Doctor's license was revoked

The Delaware Board of Medical Licensure and Discipline permanently revoked the medical license and substance registrations of Nihar B. Gala, as a result of allegations of unprofessional conduct related to the prescription of opioids to a patient at high risk of addiction.

Patients being treated over a long period of time with certain medications are in need of providers with expertise in treating similar types of patients with opioids, benzodiazepines and stimulants along with Medication Assisted Treatment. That’s why the Division of Substance Abuse and Mental Health is providing suggested resources for patients of Gala in need of accessing ongoing care.

Gala’s patients who were receiving treatment for substance use disorder can contact the Mobile Crisis Helpline for Kent and Sussex counties at 800-345-6785 to get connected to new treatment services. Patients seeking to access additional supportive services including detoxification, recovery support and recovery living, can visit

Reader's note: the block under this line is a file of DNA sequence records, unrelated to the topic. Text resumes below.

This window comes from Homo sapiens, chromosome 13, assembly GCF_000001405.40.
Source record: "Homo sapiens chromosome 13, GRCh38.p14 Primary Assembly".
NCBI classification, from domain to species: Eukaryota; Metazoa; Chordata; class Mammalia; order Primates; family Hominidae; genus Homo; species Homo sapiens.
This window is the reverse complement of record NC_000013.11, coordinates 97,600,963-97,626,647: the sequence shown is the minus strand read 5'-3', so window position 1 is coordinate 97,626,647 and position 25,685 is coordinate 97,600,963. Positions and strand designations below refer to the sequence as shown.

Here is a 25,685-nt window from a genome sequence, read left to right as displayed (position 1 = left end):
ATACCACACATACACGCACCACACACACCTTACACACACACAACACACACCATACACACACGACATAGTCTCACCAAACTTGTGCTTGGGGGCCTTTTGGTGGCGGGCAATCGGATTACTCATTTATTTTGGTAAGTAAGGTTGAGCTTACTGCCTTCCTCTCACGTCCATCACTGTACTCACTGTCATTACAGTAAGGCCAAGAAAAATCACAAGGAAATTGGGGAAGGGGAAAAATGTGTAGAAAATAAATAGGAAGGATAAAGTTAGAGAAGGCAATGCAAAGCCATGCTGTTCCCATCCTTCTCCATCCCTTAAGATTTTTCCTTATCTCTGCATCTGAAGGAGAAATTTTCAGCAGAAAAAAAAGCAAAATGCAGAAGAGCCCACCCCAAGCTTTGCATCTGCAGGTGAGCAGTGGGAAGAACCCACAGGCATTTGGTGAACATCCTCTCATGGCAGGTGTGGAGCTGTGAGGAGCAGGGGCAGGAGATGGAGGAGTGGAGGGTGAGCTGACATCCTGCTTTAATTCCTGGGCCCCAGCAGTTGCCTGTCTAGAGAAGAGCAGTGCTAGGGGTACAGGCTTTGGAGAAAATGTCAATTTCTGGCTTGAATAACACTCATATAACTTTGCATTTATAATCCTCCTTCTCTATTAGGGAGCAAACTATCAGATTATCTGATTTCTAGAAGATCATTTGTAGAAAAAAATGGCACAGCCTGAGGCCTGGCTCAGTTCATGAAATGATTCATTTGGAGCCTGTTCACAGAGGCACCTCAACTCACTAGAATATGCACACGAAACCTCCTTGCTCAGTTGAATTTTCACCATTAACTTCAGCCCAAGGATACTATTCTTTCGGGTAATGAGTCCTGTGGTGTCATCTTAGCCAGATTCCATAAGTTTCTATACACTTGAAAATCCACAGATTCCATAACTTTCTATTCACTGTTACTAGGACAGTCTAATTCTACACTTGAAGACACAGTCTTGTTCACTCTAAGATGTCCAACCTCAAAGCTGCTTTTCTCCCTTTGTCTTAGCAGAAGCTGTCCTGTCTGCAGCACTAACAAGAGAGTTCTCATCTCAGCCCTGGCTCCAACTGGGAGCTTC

Gala’s patients who are seeking referrals to physicians may contact Gala’s office or local hospitals. Referrals may be limited based on the availability of specialists who are accepting new patients. Be aware that each prescriber is different and may not continue medications in the exact dose or on the same schedule as a previous prescriber.

Stimulant medications are prescribed for the treatment of ADHD and include medications such as Ritalin (methylphenidate), Adderall (amphetamine sulfate), Concerta and Vyvanse. While stopping these medications abruptly may lead to a return of ADHD symptoms and possible fatigue and irritability, there are no life-threatening complications associated with their discontinuation.

Benzodiazepine withdrawal can be serious and potentially life-threatening. Benzodiazepines include Xanax (alprazolam), Ativan (lorazepam), Klonopin (clonazepam) and Valium (diazepam). While most patients will not experience withdrawal symptoms, those who do will need to seek immediate medical attention.

Signs and symptoms of benzodiazepine withdrawal may include sweating, tremors, increased heart rate, increased blood pressure, nausea and vomiting, hallucinations and seizures.

Patients unable to secure an alternate treatment provider and who are experiencing any of the above symptoms should seek immediate treatment at the nearest emergency room.

While benzodiazepines and stimulants serve a purpose, they are also in a family of prescription drugs that can be easily subject to dependence. Twice as many Americans regularly abused prescription drugs than the number who regularly used cocaine, hallucinogens, heroin and inhalants combined. Accidental poisonings have surpassed motor vehicle accidents as the number one cause of fatalities in Delaware.